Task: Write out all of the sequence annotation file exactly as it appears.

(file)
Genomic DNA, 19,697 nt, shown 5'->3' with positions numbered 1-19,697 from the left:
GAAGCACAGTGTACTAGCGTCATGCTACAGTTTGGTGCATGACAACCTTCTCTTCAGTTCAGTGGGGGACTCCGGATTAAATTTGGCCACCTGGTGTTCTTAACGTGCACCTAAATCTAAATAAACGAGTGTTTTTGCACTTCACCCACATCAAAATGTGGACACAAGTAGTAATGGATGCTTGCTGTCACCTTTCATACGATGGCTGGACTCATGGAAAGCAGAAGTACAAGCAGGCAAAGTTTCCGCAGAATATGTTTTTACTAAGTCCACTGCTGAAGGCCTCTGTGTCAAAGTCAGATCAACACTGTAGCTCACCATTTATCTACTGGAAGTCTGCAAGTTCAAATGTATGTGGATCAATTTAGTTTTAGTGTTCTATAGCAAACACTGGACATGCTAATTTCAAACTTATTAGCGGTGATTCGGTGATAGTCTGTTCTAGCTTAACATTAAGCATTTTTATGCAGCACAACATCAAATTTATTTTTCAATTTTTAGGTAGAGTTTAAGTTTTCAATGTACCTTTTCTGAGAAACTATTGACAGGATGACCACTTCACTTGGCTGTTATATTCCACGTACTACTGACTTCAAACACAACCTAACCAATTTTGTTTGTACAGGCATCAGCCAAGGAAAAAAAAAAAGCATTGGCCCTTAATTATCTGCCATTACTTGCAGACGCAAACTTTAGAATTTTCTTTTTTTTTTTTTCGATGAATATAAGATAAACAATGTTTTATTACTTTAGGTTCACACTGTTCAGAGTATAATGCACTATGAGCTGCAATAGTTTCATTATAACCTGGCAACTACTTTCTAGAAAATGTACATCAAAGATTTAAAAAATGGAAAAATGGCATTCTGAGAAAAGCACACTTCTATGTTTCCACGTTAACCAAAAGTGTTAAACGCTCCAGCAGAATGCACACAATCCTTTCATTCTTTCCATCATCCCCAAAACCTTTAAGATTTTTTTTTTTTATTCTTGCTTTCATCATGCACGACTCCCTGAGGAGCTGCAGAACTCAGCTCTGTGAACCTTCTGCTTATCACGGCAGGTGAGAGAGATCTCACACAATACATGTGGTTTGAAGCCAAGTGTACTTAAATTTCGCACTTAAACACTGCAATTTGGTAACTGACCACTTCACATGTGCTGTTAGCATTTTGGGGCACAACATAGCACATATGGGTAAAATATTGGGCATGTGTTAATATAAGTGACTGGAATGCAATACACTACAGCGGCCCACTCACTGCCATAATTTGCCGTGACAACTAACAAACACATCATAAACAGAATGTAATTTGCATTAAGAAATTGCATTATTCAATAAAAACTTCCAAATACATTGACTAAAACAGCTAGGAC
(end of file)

Genomic DNA, 19,697 nt, shown 5'->3' with positions numbered 1-19,697 from the left:
GAAGCACAGTGTACTAGCGTCATGCTACAGTTTGGTGCATGACAACCTTCTCTTCAGTTCAGTGGGGGACTCCGGATTAAATTTGGCCACCTGGTGTTCTTAACGTGCACCTAAATCTAAATAAACGAGTGTTTTTGCACTTCACCCACATCAAAATGTGGACACAAGTAGTAATGGATGCTTGCTGTCACCTTTCATACGATGGCTGGACTCATGGAAAGCAGAAGTACAAGCAGGCAAAGTTTCCGCAGAATATGTTTTTACTAAGTCCACTGCTGAAGGCCTCTGTGTCAAAGTCAGATCAACACTGTAGCTCACCATTTATCTACTGGAAGTCTGCAAGTTCAAATGTATGTGGATCAATTTAGTTTTAGTGTTCTATAGCAAACACTGGACATGCTAATTTCAAACTTATTAGCGGTGATTCGGTGATAGTCTGTTCTAGCTTAACATTAAGCATTTTTATGCAGCACAACATCAAATTTATTTTTCAATTTTTAGGTAGAGTTTAAGTTTTCAATGTACCTTTTCTGAGAAACTATTGACAGGATGACCACTTCACTTGGCTGTTATATTCCACGTACTACTGACTTCAAACACAACCTAACCAATTTTGTTTGTACAGGCATCAGCCAAGGAAAAAAAAAAAGCATTGGCCCTTAATTATCTGCCATTACTTGCAGACGCAAACTTTAGAATTTTCTTTTTTTTTTTTTCGATGAATATAAGATAAACAATGTTTTATTACTTTAGGTTCACACTGTTCAGAGTATAATGCACTATGAGCTGCAATAGTTTCATTATAACCTGGCAACTACTTTCTAGAAAATGTACATCAAAGATTTAAAAAATGGAAAAATGGCATTCTGAGAAAAGCACACTTCTATGTTTCCACGTTAACCAAAAGTGTTAAACGCTCCAGCAGAATGCACACAATCCTTTCATTCTTTCCATCATCCCCAAAACCTTTAAGATTTTTTTTTTTTATTCTTGCTTTCATCATGCACGACTCCCTGAGGAGCTGCAGAACTCAGCTCTGTGAACCTTCTGCTTATCACGGCAGGTGAGAGAGATCTCACACAATACATGTGGTTTGAAGCCAAGTGTACTTAAATTTCGCACTTAAACACTGCAATTTGGTAACTGACCACTTCACATGTGCTGTTAGCATTTTGGGGCACAACATAGCACATATGGGTAAAATATTGGGCATGTGTTAATATAAGTGACTGGAATGCAATACACTACAGCGGCCCACTCACTGCCATAATTTGCCGTGACAACTAACAAACACATCATAAACAGAATGTAATTTGCATTAAGAAATTGCATTATTCAATAAAAACTTCCAAATACATTGACTAAAACAGCTAGGAC